Have you noticed that, though Kevin Rudd & Associates are too delicate to utter that dirty word “deficit”, they’re all too ready to use another D-word, Depression – as in “worst crisis since the Great Depression”?
So he’s going to take us through a slump big enough to be compared to the 1930s and do it all with the budget staying in surplus?
Wrong on both counts. Whatever lies ahead won’t be nearly bad enough to be compared with the Depression but, even so, the budget will fall into deficit soon enough and the deficit will get quite large.
John Howard is right: there’s no comparison with the 1930s and Rudd should stop frightening people by making it. Every time he says that D-word he’s giving ammunition to those accusing him of talking the economy down.
So why’s he doing something so ill-advised? Perhaps because he’s still too new to the job to realise that, in the mouth of a prime minister, words are bullets.
But more likely because he’s trying to build up the severity of the global financial crisis in people’s minds so it stays in their memory long enough to cover all the bad economic news he knows lies ahead.
He’s saying, don’t think the GFC (as he calls it – another indiscretion) has been and gone, we’ll be getting the bill for it for years. And every bad thing that happens in the economy will have been caused by it.
The point is that no one in their right mind could blame Rudd or the Labor Party for the global financial crisis, so it provides a wonderful alibi, a shield that protects Labor from getting the blame for unpleasantness in the economy.
So why not use the GFC shield to protect the Government from getting the blame for the budget’s imminent descent into deficit? Why not say the GFC did it to us?
Well, no doubt when the time comes Rudd & Co will. Until then, however, the Government is paralysed by its inferiority complex – its belief that everyone thinks Labor is a hopeless economic manager.
What Wayne Swan doesn’t seem to have realised is that, with all his inept dodging around the deficit-word, he’s displaying Labor’s inferiority complex for all to see.
An old hand advised me years ago that, when you appear on television, it doesn’t matter much what you say because it won’t be remembered. The punters are always too busy trying to judge from your body language whether you’re lying.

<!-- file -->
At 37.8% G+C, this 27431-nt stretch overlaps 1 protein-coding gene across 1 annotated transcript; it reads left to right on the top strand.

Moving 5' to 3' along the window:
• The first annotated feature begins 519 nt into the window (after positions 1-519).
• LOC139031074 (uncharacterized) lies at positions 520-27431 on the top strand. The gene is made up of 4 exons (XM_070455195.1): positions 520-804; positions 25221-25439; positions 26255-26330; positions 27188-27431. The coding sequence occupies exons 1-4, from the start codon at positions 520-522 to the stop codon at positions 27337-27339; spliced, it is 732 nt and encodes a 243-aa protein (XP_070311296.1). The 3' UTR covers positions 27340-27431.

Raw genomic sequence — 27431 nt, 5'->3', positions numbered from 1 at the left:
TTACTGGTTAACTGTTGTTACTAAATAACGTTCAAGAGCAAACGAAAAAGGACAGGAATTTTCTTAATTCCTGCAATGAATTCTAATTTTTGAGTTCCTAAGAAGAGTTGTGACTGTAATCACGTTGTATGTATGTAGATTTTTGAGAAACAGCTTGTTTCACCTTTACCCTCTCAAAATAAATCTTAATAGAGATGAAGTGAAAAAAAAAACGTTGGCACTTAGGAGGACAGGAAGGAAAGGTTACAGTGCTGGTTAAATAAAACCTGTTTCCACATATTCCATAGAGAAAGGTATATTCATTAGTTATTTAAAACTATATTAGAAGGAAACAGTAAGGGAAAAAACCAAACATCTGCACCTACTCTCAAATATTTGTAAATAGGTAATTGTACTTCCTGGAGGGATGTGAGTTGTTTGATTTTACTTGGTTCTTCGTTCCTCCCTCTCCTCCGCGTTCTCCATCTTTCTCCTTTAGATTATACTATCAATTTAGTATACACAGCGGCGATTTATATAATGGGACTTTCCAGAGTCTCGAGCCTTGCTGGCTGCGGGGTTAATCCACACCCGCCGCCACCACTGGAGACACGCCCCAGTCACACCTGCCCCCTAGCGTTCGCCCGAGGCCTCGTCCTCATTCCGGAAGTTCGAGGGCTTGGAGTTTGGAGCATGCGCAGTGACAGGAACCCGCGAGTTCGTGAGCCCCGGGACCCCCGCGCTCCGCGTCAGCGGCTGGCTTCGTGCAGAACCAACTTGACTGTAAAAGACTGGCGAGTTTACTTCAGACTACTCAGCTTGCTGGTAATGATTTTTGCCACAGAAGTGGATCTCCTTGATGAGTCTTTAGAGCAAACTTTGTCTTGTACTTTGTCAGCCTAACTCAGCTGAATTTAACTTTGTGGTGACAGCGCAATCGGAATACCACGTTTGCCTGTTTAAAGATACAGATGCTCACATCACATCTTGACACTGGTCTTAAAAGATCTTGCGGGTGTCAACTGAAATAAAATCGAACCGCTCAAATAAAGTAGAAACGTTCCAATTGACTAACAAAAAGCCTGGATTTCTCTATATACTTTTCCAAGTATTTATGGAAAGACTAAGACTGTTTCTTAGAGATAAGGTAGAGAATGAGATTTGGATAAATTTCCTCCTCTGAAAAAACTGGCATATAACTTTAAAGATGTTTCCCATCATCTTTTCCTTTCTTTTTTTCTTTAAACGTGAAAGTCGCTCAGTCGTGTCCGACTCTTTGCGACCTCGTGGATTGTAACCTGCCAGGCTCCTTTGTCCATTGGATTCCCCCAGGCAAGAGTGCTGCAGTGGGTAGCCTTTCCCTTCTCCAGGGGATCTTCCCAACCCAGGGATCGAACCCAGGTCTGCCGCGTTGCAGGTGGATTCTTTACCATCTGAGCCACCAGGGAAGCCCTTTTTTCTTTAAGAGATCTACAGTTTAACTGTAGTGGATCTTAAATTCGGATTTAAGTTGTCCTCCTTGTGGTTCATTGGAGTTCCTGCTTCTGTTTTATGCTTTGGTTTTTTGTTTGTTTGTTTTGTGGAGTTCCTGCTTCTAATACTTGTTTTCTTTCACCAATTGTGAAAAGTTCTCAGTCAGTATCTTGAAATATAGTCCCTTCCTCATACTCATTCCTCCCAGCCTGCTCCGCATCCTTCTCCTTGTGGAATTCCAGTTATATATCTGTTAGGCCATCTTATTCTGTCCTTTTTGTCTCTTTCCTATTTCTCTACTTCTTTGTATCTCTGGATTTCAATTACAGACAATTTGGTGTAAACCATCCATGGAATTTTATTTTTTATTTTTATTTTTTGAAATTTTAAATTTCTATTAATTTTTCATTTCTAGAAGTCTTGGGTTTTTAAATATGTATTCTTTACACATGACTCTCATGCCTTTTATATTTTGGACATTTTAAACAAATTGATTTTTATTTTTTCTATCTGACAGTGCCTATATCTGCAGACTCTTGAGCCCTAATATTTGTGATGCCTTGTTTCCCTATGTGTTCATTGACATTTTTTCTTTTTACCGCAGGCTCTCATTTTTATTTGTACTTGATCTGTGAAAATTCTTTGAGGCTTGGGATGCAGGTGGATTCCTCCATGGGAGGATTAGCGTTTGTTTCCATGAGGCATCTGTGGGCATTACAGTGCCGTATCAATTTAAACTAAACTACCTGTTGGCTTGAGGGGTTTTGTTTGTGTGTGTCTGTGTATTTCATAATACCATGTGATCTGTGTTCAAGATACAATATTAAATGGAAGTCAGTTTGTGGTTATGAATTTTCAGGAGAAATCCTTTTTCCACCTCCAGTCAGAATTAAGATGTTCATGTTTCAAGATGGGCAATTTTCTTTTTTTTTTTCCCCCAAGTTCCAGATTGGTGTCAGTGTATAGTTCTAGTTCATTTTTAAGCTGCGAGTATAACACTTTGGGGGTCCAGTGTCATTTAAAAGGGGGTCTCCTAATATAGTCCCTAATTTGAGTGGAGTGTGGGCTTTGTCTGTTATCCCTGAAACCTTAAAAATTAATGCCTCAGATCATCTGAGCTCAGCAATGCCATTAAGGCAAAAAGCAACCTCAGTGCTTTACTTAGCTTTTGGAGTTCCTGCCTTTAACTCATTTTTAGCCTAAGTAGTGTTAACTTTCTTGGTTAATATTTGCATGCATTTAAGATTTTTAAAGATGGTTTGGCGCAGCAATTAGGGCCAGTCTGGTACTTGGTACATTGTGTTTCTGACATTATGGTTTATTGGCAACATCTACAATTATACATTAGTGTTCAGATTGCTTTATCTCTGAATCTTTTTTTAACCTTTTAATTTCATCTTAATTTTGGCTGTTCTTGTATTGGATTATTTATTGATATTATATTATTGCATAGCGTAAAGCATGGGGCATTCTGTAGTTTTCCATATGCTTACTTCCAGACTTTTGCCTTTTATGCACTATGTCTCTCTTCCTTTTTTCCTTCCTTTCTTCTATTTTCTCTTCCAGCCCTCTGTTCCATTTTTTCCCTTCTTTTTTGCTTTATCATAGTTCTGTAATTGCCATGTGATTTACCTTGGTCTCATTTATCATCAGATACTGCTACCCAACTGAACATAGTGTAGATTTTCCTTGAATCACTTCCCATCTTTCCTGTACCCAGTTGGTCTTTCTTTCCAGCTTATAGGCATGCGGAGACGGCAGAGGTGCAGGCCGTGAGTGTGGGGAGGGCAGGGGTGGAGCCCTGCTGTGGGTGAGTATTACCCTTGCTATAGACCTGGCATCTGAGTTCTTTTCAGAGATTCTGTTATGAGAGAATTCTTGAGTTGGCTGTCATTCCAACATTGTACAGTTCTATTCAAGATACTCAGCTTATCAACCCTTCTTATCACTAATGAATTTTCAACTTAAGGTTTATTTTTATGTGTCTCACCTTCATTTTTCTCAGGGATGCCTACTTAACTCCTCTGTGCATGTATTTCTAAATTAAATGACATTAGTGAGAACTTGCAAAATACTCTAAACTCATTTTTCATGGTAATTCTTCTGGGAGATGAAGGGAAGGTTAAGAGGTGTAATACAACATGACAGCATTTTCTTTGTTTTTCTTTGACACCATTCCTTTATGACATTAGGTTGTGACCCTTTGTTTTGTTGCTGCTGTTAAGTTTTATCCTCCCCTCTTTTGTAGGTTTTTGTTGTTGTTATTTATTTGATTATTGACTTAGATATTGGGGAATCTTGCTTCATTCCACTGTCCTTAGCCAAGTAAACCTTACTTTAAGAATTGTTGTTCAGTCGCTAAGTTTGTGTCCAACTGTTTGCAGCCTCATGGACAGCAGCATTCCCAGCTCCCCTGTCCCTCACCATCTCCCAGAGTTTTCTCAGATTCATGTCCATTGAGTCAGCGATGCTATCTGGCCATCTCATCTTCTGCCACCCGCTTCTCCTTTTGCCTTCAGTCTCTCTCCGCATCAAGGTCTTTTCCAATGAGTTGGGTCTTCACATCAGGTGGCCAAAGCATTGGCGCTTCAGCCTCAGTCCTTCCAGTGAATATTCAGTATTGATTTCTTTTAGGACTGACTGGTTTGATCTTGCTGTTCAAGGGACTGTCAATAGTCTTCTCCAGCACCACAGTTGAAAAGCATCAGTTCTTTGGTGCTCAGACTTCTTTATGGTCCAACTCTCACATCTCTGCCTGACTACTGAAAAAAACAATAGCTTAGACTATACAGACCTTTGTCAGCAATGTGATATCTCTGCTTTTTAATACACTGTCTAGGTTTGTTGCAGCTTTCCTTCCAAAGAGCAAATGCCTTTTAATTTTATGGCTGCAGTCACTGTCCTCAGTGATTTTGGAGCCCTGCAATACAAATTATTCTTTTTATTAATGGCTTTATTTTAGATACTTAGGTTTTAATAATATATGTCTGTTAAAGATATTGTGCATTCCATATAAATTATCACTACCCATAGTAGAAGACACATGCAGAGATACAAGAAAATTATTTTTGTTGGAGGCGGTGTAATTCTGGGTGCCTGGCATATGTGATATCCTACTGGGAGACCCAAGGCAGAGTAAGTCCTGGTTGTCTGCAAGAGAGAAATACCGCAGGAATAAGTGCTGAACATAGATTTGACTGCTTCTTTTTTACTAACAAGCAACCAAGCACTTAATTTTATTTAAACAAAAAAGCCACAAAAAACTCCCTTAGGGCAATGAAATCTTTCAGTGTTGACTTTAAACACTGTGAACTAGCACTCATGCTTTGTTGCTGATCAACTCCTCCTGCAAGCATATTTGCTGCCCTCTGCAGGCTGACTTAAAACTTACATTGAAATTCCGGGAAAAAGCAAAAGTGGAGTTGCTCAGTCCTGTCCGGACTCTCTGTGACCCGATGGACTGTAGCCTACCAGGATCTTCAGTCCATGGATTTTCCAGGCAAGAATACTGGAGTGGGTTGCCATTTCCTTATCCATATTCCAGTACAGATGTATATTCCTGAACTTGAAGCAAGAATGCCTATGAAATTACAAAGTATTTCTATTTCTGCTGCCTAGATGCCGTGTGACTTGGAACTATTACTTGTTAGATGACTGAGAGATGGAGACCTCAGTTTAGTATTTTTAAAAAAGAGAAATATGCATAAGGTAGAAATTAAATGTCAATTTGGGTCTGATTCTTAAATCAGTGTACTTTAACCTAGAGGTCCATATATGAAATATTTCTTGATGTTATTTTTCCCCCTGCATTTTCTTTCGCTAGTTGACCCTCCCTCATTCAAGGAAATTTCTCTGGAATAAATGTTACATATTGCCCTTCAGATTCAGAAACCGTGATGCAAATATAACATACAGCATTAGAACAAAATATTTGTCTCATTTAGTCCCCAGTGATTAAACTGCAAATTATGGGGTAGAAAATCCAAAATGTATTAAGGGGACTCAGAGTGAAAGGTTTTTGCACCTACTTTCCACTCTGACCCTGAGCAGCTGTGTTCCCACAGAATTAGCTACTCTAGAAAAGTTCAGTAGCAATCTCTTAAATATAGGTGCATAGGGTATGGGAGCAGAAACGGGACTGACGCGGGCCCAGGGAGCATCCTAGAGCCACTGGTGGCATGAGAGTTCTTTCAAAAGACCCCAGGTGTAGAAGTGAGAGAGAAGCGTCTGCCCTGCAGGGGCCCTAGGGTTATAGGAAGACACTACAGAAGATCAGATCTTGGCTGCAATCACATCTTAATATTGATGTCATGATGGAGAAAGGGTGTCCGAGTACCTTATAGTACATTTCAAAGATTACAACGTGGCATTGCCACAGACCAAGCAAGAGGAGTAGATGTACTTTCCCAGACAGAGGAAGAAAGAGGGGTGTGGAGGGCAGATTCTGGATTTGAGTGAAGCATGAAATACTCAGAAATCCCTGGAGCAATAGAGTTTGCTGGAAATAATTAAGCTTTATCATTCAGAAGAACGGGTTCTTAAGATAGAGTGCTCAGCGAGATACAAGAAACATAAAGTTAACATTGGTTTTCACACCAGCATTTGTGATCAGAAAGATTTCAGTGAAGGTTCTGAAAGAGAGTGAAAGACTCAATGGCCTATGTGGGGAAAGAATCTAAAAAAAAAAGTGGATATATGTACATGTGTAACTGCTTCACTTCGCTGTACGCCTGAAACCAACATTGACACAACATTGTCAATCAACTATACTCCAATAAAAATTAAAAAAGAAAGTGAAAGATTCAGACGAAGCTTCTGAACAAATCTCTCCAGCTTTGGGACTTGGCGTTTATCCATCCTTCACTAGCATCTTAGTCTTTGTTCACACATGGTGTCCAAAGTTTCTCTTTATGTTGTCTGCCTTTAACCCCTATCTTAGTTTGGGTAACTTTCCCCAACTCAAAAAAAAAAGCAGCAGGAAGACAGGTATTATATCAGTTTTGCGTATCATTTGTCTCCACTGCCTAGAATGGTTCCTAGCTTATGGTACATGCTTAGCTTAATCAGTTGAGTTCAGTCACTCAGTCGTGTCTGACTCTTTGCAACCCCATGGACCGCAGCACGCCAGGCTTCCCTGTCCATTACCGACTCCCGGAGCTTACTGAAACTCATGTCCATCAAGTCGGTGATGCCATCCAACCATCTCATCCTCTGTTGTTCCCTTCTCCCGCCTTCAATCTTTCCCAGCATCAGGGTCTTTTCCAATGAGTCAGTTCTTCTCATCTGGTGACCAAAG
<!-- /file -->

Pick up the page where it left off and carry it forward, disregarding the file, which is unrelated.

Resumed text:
Swan looks like he’s a man with a guilty conscience who’s trying to hide something. It’s little wonder the press gallery keeps pressing him on the topic.
Rudd boasts of his Government’s “decisive” response to the crisis, but what we’re getting on the deficit question is timidity. This is a government frightened by the populist nonsense being peddled by an unscrupulous Opposition.
The stupidest part of it is, Swan is doing all he can to ensure that, when the inevitable happens, the Opposition, the media and the punters will see it as a failure of policy. The other thing I hope you’ve noticed is the way Rudd & Co are using the GFC to rewrite economic history.
The story they’d like us to remember is that everything in the economy was travelling fine until the wicked world threw the GFC at us and stuffed everything.
That’s not quite the way it was. Before the global crisis got serious the economy was perilously close to full capacity, the underlying inflation rate had hit 4.7 per cent and the official interest rate had been jacked up to 7.25 per cent, its highest in 13 years.
The economy had been slowing sharply since the beginning of this year and everyone knew a significant rise in unemployment was on the way. All that was the story before the collapse of Lehman Brothers in mid-September, when the global financial system started to rock on its foundations and scare the pants off people.
You’d never know that from what you hear now, however. The mid-year economic and fiscal outlook document, for instance, gives the GFC all the blame for the downward revisions to its forecasts for growth and employment.
It also blames all of the deterioration in the forecast budget balance on the GFC. In explaining the expected collapse in capital gains tax collections it notes that, between budget time and late October, the share market fell by 1500 points.
But my rough figuring suggests that about a third of that decline had occurred before the collapse of Lehman Bros.
That figure of a third isn’t a bad one to illustrate my point. Perhaps as much as a third of the deterioration in growth and employment we’re about to experience can be attributed to essentially domestic causes: the policy-induced slowdown brought about to reduce inflation pressure in a near-fully employed economy.
But now the Government’s spin is directed towards obliterating those domestic factors from our memory.
Why? Because when the GFC gets the blame there can be no argument: it’s not the Rudd Government’s fault.
When, however, you acknowledge the purely domestic component of the problem – including our high level of household indebtedness – you get into a much more contentious argument about whether this Government or the last one should be blamed.
So keep an eye out: the GFC is being used as the scapegoat to cover a multitude of unrelated sins. Already it’s been used to justify the motor vehicle industry’s $6.2 billion handout, even though the Government’s determination to prop up ailing manufacturers has been evident since before the election.
And even Nathan Rees and his Treasurer have had the effrontery to blame the GFC for a mini-budget necessitated by their backroom union bosses’ refusal to permit the privatisation of the power stations.
Ross Gittins is the Herald’s Economics Editor.